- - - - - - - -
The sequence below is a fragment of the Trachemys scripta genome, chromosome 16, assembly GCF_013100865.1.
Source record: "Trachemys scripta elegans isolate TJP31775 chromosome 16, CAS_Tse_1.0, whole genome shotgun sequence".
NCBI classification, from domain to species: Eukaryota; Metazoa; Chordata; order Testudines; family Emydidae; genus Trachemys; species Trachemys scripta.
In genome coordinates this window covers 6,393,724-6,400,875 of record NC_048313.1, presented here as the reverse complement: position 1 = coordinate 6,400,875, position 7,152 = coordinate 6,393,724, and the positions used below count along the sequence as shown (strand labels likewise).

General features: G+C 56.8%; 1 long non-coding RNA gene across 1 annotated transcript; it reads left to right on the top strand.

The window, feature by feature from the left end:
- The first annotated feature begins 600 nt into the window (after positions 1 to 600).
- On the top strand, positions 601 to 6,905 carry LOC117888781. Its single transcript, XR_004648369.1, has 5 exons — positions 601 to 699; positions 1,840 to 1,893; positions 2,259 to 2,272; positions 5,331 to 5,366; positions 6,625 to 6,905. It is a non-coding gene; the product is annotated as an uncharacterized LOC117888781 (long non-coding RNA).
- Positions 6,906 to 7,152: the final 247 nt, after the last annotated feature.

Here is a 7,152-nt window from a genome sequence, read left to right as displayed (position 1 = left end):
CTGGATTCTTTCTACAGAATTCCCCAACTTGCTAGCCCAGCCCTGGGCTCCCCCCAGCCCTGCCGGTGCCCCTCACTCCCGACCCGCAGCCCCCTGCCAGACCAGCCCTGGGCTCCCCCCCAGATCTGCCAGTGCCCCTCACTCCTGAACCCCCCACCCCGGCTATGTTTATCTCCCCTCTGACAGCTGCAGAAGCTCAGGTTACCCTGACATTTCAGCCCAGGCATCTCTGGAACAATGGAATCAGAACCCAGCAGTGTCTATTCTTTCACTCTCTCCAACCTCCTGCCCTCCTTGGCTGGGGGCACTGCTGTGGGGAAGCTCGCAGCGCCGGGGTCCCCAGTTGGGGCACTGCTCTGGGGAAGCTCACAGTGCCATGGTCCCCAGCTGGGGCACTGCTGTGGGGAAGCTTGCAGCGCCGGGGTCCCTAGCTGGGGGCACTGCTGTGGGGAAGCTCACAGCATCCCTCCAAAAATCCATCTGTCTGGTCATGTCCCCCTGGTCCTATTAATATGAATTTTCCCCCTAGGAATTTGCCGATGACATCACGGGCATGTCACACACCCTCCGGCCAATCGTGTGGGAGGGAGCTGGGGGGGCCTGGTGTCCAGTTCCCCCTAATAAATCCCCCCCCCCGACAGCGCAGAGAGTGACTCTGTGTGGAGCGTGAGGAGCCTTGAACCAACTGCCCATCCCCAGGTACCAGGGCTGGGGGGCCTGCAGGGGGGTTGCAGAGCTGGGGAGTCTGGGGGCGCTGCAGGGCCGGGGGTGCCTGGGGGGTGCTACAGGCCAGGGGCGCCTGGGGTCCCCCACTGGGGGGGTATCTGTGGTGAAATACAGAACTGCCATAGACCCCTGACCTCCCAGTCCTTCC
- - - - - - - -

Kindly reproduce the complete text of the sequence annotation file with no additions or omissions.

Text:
The sequence below is a fragment of the Trachemys scripta genome, chromosome 16, assembly GCF_013100865.1.
Source record: "Trachemys scripta elegans isolate TJP31775 chromosome 16, CAS_Tse_1.0, whole genome shotgun sequence".
NCBI classification, from domain to species: Eukaryota; Metazoa; Chordata; order Testudines; family Emydidae; genus Trachemys; species Trachemys scripta.
In genome coordinates this window covers 6,393,724-6,400,875 of record NC_048313.1, presented here as the reverse complement: position 1 = coordinate 6,400,875, position 7,152 = coordinate 6,393,724, and the positions used below count along the sequence as shown (strand labels likewise).

General features: G+C 56.8%; 1 long non-coding RNA gene across 1 annotated transcript; it reads left to right on the top strand.

The window, feature by feature from the left end:
- The first annotated feature begins 600 nt into the window (after positions 1 to 600).
- On the top strand, positions 601 to 6,905 carry LOC117888781. Its single transcript, XR_004648369.1, has 5 exons — positions 601 to 699; positions 1,840 to 1,893; positions 2,259 to 2,272; positions 5,331 to 5,366; positions 6,625 to 6,905. It is a non-coding gene; the product is annotated as an uncharacterized LOC117888781 (long non-coding RNA).
- Positions 6,906 to 7,152: the final 247 nt, after the last annotated feature.

Here is a 7,152-nt window from a genome sequence, read left to right as displayed (position 1 = left end):
CTGGATTCTTTCTACAGAATTCCCCAACTTGCTAGCCCAGCCCTGGGCTCCCCCCAGCCCTGCCGGTGCCCCTCACTCCCGACCCGCAGCCCCCTGCCAGACCAGCCCTGGGCTCCCCCCCAGATCTGCCAGTGCCCCTCACTCCTGAACCCCCCACCCCGGCTATGTTTATCTCCCCTCTGACAGCTGCAGAAGCTCAGGTTACCCTGACATTTCAGCCCAGGCATCTCTGGAACAATGGAATCAGAACCCAGCAGTGTCTATTCTTTCACTCTCTCCAACCTCCTGCCCTCCTTGGCTGGGGGCACTGCTGTGGGGAAGCTCGCAGCGCCGGGGTCCCCAGTTGGGGCACTGCTCTGGGGAAGCTCACAGTGCCATGGTCCCCAGCTGGGGCACTGCTGTGGGGAAGCTTGCAGCGCCGGGGTCCCTAGCTGGGGGCACTGCTGTGGGGAAGCTCACAGCATCCCTCCAAAAATCCATCTGTCTGGTCATGTCCCCCTGGTCCTATTAATATGAATTTTCCCCCTAGGAATTTGCCGATGACATCACGGGCATGTCACACACCCTCCGGCCAATCGTGTGGGAGGGAGCTGGGGGGGCCTGGTGTCCAGTTCCCCCTAATAAATCCCCCCCCCCGACAGCGCAGAGAGTGACTCTGTGTGGAGCGTGAGGAGCCTTGAACCAACTGCCCATCCCCAGGTACCAGGGCTGGGGGGCCTGCAGGGGGGTTGCAGAGCTGGGGAGTCTGGGGGCGCTGCAGGGCCGGGGGTGCCTGGGGGGTGCTACAGGCCAGGGGCGCCTGGGGTCCCCCACTGGGGGGGTATCTGTGGTGAAATACAGAACTGCCATAGACCCCTGACCTCCCAGTCCTTCC